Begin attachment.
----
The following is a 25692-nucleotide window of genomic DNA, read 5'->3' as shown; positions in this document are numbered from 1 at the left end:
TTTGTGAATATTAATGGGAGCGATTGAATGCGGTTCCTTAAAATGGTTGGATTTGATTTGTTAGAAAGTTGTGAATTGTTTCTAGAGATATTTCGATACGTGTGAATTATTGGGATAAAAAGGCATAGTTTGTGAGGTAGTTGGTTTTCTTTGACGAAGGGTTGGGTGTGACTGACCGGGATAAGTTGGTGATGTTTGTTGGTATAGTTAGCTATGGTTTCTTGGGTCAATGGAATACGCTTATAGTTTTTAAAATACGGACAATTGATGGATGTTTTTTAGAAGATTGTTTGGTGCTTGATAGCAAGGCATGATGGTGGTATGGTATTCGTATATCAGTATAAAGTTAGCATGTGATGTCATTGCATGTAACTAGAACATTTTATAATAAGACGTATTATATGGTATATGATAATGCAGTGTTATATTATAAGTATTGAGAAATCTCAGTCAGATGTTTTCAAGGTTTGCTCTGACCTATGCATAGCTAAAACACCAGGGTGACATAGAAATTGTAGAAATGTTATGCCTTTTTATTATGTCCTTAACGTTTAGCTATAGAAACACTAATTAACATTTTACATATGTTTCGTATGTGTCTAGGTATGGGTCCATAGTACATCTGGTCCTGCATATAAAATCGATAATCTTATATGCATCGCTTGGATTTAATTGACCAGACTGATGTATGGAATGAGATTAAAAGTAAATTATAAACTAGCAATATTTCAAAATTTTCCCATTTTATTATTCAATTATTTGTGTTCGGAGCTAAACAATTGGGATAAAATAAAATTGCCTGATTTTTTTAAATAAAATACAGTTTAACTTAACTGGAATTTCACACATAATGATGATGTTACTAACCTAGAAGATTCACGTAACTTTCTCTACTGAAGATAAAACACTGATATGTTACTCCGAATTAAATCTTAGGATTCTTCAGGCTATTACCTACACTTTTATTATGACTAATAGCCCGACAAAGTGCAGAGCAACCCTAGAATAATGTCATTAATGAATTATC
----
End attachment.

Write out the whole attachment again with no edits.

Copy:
The following is a 25692-nucleotide window of genomic DNA, read 5'->3' as shown; positions in this document are numbered from 1 at the left end:
TTTGTGAATATTAATGGGAGCGATTGAATGCGGTTCCTTAAAATGGTTGGATTTGATTTGTTAGAAAGTTGTGAATTGTTTCTAGAGATATTTCGATACGTGTGAATTATTGGGATAAAAAGGCATAGTTTGTGAGGTAGTTGGTTTTCTTTGACGAAGGGTTGGGTGTGACTGACCGGGATAAGTTGGTGATGTTTGTTGGTATAGTTAGCTATGGTTTCTTGGGTCAATGGAATACGCTTATAGTTTTTAAAATACGGACAATTGATGGATGTTTTTTAGAAGATTGTTTGGTGCTTGATAGCAAGGCATGATGGTGGTATGGTATTCGTATATCAGTATAAAGTTAGCATGTGATGTCATTGCATGTAACTAGAACATTTTATAATAAGACGTATTATATGGTATATGATAATGCAGTGTTATATTATAAGTATTGAGAAATCTCAGTCAGATGTTTTCAAGGTTTGCTCTGACCTATGCATAGCTAAAACACCAGGGTGACATAGAAATTGTAGAAATGTTATGCCTTTTTATTATGTCCTTAACGTTTAGCTATAGAAACACTAATTAACATTTTACATATGTTTCGTATGTGTCTAGGTATGGGTCCATAGTACATCTGGTCCTGCATATAAAATCGATAATCTTATATGCATCGCTTGGATTTAATTGACCAGACTGATGTATGGAATGAGATTAAAAGTAAATTATAAACTAGCAATATTTCAAAATTTTCCCATTTTATTATTCAATTATTTGTGTTCGGAGCTAAACAATTGGGATAAAATAAAATTGCCTGATTTTTTTAAATAAAATACAGTTTAACTTAACTGGAATTTCACACATAATGATGATGTTACTAACCTAGAAGATTCACGTAACTTTCTCTACTGAAGATAAAACACTGATATGTTACTCCGAATTAAATCTTAGGATTCTTCAGGCTATTACCTACACTTTTATTATGACTAATAGCCCGACAAAGTGCAGAGCAACCCTAGAATAATGTCATTAATGAATTATC